1886 $1 MS68 Certification #-9197, PCGS #7166
Q. David BowersThe following narrative, with minor editing, is from my "Silver Dollars & Trade Dollars of the United States: A Complete Encyclopedia" (Wolfeboro, NH: Bowers and Merena Galleries, Inc., 1993)
Record breaking: The coinage of 19,963,000 circulation strike silver dollars at the Philadelphia Mint in 1886 broke all previous production records for the denomination. However, in the following year, 1887, the Philadelphia Mint would go on to still another high.
President no fan of dollars: President Grover Cleveland stated the following.(As quoted by Chester West in "Chester West Tells It As It Is-Of Federal and State Government Regulations," in The Comprehensive U. S. Silver Dollar Encyclopedia.)
Last year we spent 23 million dollars plus labor and storage for silver dollars that no one wants. Now we have 247 million of them. This gamble on a silver price increase is a bust. In the beginning, when we bought the silver, the dollar content was 94.5 cents. On the 31st day of July 1886, silver dropped to its lowest price. Now these things are only worth 78 cents.
Hoard coins: Quantities of 1886 dollars were re-leased by the Treasury over a long period of years, with a large number coming out in 1951, 1952, and, especially, December 1954. Within the memory of any numismatists living today, the 1886 Philadelphia issue has been one of the most common issues in just about any grade from well-worn to MS-65. In 1962-1964 more bags were set free by the Treasury, some of which ended up in the coffers of the Continental-Illinois Bank.
In the 1950s, anyone finding a $1,000 bag of 1886 dollars would "throw it back" to the bank, like a fisherman tossing back an undersized trout. Bags of these and most other early Philadelphia Mint Morgan dollars were not wanted, even for face value. If a buyer could be found - and I remember the situation well - a good wholesale price would be $1,100.
Circulated grades: 1886 dollars are very common in worn grades.
Mint State grades: Mint State 1886 dollars are very common. Examples are frequently encountered in all grades from MS-60 through MS-64, and even MS-65 coins are easy to find. Only the 1887 rivals the 1886 in availability among Philadelphia Mint dollars dated before 1921.
Many 1886 dollars are very well struck and have much lustre, although the lustre is often more satiny or "greasy" than deeply frosty. Other coins are poorly struck, particularly at the center of the reverse. Some coins have irregular "metal flow" granularity, especially in the fields and at the borders, and are not numismatically appealing. All in all, there is a very wide variation in quality among Mint State dollars of this date. Careful buying is advised, especially if you are at all concerned with aesthetics. In the same technical numerical grade, a poorly struck coin with unattractive surfaces might not be worth half as much as a sharply struck, lustrous gem.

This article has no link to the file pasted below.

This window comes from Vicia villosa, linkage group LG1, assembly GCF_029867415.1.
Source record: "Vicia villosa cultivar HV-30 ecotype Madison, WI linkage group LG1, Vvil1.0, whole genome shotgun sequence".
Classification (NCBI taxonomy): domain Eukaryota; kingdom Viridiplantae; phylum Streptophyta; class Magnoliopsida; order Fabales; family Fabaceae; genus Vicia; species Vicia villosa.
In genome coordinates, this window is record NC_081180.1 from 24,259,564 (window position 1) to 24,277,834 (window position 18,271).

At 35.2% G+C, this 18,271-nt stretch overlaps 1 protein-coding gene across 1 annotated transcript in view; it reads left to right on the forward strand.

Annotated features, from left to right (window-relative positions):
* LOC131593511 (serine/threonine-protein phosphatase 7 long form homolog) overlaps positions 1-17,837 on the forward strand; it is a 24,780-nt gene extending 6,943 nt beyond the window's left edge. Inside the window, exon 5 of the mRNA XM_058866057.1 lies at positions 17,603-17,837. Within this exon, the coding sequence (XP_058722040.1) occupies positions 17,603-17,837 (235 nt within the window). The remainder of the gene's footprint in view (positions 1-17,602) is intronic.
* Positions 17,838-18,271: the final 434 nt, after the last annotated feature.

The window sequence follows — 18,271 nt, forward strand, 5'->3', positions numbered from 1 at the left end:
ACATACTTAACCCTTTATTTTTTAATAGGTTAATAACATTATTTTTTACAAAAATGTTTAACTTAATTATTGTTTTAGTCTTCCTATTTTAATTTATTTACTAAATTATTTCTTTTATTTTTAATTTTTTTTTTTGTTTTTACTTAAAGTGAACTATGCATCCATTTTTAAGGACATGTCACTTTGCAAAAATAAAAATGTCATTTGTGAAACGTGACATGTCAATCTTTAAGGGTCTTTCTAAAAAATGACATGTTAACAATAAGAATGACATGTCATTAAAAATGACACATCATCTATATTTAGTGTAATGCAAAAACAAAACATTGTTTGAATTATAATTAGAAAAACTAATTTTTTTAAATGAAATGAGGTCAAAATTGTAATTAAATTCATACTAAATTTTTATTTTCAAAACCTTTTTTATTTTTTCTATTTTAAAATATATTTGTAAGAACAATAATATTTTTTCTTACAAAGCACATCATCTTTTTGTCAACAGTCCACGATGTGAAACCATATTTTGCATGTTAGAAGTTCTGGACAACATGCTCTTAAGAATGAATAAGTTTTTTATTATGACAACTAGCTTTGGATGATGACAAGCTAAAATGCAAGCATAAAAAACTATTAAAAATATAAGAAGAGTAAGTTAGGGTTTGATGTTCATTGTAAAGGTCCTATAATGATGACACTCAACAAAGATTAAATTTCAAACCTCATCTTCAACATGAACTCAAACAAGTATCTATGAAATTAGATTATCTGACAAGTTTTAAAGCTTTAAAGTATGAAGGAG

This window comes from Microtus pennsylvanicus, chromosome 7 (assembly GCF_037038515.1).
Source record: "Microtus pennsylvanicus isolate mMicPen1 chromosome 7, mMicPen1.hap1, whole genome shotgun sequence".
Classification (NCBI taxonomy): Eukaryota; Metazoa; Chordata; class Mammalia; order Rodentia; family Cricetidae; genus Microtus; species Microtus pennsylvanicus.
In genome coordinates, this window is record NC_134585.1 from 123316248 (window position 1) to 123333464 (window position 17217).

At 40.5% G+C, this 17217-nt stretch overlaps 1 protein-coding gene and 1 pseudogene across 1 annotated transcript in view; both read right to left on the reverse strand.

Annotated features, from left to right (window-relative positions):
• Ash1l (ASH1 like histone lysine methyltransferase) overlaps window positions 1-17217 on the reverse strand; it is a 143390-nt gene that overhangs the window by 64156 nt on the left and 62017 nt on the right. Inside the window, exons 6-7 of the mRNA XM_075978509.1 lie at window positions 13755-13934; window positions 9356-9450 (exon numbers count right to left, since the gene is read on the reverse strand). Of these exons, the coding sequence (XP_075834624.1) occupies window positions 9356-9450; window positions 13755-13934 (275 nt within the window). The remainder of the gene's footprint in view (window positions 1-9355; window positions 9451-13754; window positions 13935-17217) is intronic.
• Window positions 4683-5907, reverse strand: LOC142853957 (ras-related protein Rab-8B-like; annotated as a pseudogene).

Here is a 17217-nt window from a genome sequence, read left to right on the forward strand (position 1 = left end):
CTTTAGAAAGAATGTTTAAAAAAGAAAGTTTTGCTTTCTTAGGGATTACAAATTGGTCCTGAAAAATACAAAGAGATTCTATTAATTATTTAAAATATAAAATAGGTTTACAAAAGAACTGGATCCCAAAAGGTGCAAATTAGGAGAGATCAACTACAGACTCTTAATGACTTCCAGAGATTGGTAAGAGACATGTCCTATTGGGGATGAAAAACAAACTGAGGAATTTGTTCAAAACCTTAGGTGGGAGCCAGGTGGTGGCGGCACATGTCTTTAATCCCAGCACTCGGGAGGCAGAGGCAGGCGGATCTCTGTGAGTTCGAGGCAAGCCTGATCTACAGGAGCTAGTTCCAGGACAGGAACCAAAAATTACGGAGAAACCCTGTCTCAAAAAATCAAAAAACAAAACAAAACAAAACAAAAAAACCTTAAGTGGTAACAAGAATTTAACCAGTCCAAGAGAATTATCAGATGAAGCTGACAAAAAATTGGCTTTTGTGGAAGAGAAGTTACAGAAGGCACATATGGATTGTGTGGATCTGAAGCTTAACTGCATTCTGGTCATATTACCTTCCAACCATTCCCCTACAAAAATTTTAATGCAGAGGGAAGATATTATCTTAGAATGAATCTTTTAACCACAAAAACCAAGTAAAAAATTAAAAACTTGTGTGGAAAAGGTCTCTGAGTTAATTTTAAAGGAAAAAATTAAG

Prooflike coins: While semi-prooflike and prooflike coins are very common, high-grade cameo DMPL coins with good striking characteristics are rare. Hundreds in the latter category exist.
1. Normal date: Probably all the 63 obverses and 60 reverses were used until they were worn out. The two distinct styles of date, Even 6, Breen-5586 and High 6, Breen-5588 (VAM-6, 8), apparently represent two different logotypes; which is scarcer has not been determined. The last two shown to Walter H. Breen as "1886/5" had high 6 punched over lower 6; apparently, this is more wishful thinking, than an overdate. High 6 normally has closed 6; Even 6 comes open (e.g., VAM-7) or closed. Some varieties have interesting die chips and gouges around the date and elsewhere.
Dies prepared: Obverse: 63; Reverse: 60
Circulation strike mintage: 19,963,000; Delivery figures by month: January: 1,700,000; February: 1,700,000; March: 1,700,000; April: 1,700,000; May: 1,700,000; June: 1,563,000; July: 1,600,000; August: 1,800,000; September: 1,900,000; October: 1,800,000; November: 1,400,000; December: 1,400,000.
Estimated quantity melted: Millions at various times, probably including under the 1918 Pittman Act and certainly during the run-up in silver prices in the late 1970s.
Availability of prooflike coins: Semi-prooflike and prooflike coins are common but usually have low contrast. High-grade cameo DMPL coins are elusive, but hundreds exist MS-65 DMPL or finer.
Characteristics of striking: Striking varies from weak to sharp, with most coins being average.
Known hoards of Mint State coins: Many bags were released in the 1930s, 1940s, December 1954, and 1962-1964.
The 1886 is one of the most common of all Morgan dollars and is readily available in all grades from worn through MS-65.
George T. Morgan
90% Silver, 10% Copper
The United States of America
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